Teaching American History Grant Program

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Minnesota 2004 Grant Abstracts

Grantee: Northfield Public Schools, Northfield, MN
Project Name: Shaping the American Nation: Immigration and Its Historical Impacts
Project Director: Kristin M. Repensky (507) 663-0600
Funding: $640,761
Number of Teachers Served: 87
Number of School Districts Served: 1
Number of Students Served: 3,871

This professional development project provides teachers in grades K-12 with an in-depth perspective on the impact of immigration on U.S. history using week-long summer seminars and 12 full-day workshops. American history specialists offer an overview of basic American documents, governmental structures, and social and cultural development shaped by immigrants by examining American history from early colonial times through the present. Year 1 focuses on the colonial period; year 2 on the Revolution through 1850; and year 3, from 1850 to the present. Partners include Carleton and St. Olaf Colleges, St. Mary's University, Minnesota History Center, and University of Minnesota's History Department and Immigration History Research Center. Aimed at all students in the Northfield Public School system, the program will invite an additional 30 English teachers to participate.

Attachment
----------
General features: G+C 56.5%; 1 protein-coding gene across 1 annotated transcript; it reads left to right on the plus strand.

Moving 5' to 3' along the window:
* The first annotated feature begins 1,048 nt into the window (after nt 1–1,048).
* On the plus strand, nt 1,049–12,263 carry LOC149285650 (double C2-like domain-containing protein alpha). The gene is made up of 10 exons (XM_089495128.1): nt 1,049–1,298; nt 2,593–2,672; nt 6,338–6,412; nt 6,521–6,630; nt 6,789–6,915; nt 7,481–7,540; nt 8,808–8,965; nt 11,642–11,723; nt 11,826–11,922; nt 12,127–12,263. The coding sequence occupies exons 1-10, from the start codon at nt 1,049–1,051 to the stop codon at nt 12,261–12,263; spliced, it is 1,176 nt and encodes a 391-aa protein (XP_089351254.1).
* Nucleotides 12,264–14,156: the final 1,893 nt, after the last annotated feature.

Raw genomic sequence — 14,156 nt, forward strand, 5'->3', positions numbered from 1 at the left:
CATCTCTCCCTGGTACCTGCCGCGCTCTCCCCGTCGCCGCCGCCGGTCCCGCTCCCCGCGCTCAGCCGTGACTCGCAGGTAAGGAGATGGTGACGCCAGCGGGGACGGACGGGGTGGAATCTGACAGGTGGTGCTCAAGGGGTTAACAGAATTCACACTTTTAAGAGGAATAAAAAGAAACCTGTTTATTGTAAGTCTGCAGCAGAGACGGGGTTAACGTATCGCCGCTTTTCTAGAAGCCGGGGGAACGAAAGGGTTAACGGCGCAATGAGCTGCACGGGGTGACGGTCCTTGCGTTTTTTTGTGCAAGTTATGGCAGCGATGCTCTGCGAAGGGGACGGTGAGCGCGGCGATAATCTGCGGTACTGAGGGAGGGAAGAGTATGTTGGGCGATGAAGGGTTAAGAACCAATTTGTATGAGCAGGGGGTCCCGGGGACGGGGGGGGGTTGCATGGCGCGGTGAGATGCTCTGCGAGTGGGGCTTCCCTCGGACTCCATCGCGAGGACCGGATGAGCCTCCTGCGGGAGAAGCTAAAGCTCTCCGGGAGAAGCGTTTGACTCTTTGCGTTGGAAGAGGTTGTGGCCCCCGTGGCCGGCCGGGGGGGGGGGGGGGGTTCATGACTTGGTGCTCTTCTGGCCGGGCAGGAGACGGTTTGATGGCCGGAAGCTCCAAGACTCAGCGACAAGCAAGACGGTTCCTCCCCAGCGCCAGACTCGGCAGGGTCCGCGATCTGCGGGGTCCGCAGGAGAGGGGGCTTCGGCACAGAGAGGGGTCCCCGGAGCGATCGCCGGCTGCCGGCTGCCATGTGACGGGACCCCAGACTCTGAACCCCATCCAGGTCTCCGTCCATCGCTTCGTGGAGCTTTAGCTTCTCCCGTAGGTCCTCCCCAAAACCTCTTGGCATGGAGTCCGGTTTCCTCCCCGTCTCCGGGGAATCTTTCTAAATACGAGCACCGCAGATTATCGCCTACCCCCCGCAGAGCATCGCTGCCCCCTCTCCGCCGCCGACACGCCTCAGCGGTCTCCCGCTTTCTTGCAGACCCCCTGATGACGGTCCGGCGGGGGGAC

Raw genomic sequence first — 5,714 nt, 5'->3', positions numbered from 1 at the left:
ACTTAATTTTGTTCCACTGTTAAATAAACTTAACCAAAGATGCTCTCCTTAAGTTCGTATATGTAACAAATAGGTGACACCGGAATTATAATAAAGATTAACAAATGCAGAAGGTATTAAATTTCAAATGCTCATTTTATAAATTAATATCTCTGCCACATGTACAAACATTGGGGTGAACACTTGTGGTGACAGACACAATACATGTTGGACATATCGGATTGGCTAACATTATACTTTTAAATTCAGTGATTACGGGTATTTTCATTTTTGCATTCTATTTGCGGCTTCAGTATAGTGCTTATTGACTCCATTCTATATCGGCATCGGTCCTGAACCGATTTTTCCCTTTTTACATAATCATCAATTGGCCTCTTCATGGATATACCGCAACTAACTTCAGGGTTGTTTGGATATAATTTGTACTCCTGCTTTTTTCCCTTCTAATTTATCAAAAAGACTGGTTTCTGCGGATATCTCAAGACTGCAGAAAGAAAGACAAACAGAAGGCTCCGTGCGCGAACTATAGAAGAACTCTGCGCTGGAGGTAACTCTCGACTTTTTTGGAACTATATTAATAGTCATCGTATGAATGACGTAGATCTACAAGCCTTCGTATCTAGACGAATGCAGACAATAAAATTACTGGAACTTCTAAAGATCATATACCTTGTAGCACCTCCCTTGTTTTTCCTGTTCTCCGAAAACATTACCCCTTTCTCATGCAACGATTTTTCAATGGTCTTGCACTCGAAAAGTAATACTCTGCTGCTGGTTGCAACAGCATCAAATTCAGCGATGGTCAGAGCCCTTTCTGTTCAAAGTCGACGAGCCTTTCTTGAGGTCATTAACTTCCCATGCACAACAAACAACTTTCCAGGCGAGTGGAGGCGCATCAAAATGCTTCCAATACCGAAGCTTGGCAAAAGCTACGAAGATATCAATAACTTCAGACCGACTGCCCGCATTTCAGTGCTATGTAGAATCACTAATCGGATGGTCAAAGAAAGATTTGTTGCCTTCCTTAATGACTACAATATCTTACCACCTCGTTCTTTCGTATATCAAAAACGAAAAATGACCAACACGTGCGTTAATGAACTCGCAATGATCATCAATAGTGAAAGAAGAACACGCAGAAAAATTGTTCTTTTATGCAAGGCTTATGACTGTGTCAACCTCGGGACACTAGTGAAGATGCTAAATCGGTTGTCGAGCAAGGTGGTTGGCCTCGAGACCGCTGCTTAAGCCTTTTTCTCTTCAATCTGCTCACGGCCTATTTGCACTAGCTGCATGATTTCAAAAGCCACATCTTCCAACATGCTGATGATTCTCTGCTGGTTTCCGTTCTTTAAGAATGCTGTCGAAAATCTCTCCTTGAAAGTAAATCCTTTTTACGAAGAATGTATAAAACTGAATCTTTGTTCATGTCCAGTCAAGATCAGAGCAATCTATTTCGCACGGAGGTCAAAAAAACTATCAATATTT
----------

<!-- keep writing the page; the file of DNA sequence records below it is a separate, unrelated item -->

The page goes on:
Grantee: Northwest Service Cooperative #928, Thief River Falls, MN
Project Name: We, Too, Are the People
Project Director: Fayce V. Auchenpaugh (218) 681-8005
Funding: $999,938
Number of Teachers Served: 150
Number of School Districts Served: 42
Number of Students Served: 8,000

This project partners 42 school districts in 12 counties of rural northwest Minnesota with the National Humanities Center in North Carolina, Minnesota Historical Society, Hamlin University in St. Paul, Minnesota Humanities Commission, and Cooperative Ventures, an independent educational evaluation organization in St. Paul. While all districts teach American History as a separate academic subject, the project aligns with an instructional improvement review model designed to broaden instructional skills and content knowledge of American history and literature teachers and build collegial networks. To improve teaching about significant issues, episodes and turning points in U.S. history teachers, participants explore a specific period during 5-day intensive summer institutes, and engage in school-year 2-day institutes to explore how the history of their geographic area fits into the national historical context for that period. The first era to be studied is America: Living the Revolution, 1779-1823. The program includes development of lesson plans and study groups facilitated by curriculum and instructional specialists.


 
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Last Modified: 06/08/2005